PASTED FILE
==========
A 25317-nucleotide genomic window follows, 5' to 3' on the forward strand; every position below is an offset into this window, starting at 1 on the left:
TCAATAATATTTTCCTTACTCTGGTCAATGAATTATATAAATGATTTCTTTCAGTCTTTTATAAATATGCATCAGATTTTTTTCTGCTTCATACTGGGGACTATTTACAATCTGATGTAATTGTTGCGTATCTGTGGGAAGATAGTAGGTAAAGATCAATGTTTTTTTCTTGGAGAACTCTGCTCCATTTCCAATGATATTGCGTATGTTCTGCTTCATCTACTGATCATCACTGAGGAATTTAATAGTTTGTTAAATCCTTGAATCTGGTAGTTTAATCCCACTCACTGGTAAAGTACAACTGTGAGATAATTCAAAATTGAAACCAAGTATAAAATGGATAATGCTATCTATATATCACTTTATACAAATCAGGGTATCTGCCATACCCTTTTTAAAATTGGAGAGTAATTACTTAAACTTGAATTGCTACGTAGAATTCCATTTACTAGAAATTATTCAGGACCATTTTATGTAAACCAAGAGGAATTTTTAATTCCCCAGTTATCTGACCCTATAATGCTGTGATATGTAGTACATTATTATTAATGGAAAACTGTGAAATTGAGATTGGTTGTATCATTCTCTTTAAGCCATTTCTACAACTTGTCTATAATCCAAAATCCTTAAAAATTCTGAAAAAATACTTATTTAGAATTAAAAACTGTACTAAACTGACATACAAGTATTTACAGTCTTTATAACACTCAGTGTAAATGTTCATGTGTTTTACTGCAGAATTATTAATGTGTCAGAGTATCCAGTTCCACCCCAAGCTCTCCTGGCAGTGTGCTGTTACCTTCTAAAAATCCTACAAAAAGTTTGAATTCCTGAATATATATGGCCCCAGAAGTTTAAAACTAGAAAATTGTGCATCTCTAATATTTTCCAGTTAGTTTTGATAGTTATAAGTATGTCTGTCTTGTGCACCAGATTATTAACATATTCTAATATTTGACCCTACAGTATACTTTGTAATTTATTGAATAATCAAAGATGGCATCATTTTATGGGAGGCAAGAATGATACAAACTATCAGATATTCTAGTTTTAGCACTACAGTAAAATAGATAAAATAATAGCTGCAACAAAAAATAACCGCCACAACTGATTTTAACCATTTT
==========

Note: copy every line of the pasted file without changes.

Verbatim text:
A 25317-nucleotide genomic window follows, 5' to 3' on the forward strand; every position below is an offset into this window, starting at 1 on the left:
TCAATAATATTTTCCTTACTCTGGTCAATGAATTATATAAATGATTTCTTTCAGTCTTTTATAAATATGCATCAGATTTTTTTCTGCTTCATACTGGGGACTATTTACAATCTGATGTAATTGTTGCGTATCTGTGGGAAGATAGTAGGTAAAGATCAATGTTTTTTTCTTGGAGAACTCTGCTCCATTTCCAATGATATTGCGTATGTTCTGCTTCATCTACTGATCATCACTGAGGAATTTAATAGTTTGTTAAATCCTTGAATCTGGTAGTTTAATCCCACTCACTGGTAAAGTACAACTGTGAGATAATTCAAAATTGAAACCAAGTATAAAATGGATAATGCTATCTATATATCACTTTATACAAATCAGGGTATCTGCCATACCCTTTTTAAAATTGGAGAGTAATTACTTAAACTTGAATTGCTACGTAGAATTCCATTTACTAGAAATTATTCAGGACCATTTTATGTAAACCAAGAGGAATTTTTAATTCCCCAGTTATCTGACCCTATAATGCTGTGATATGTAGTACATTATTATTAATGGAAAACTGTGAAATTGAGATTGGTTGTATCATTCTCTTTAAGCCATTTCTACAACTTGTCTATAATCCAAAATCCTTAAAAATTCTGAAAAAATACTTATTTAGAATTAAAAACTGTACTAAACTGACATACAAGTATTTACAGTCTTTATAACACTCAGTGTAAATGTTCATGTGTTTTACTGCAGAATTATTAATGTGTCAGAGTATCCAGTTCCACCCCAAGCTCTCCTGGCAGTGTGCTGTTACCTTCTAAAAATCCTACAAAAAGTTTGAATTCCTGAATATATATGGCCCCAGAAGTTTAAAACTAGAAAATTGTGCATCTCTAATATTTTCCAGTTAGTTTTGATAGTTATAAGTATGTCTGTCTTGTGCACCAGATTATTAACATATTCTAATATTTGACCCTACAGTATACTTTGTAATTTATTGAATAATCAAAGATGGCATCATTTTATGGGAGGCAAGAATGATACAAACTATCAGATATTCTAGTTTTAGCACTACAGTAAAATAGATAAAATAATAGCTGCAACAAAAAATAACCGCCACAACTGATTTTAACCATTTT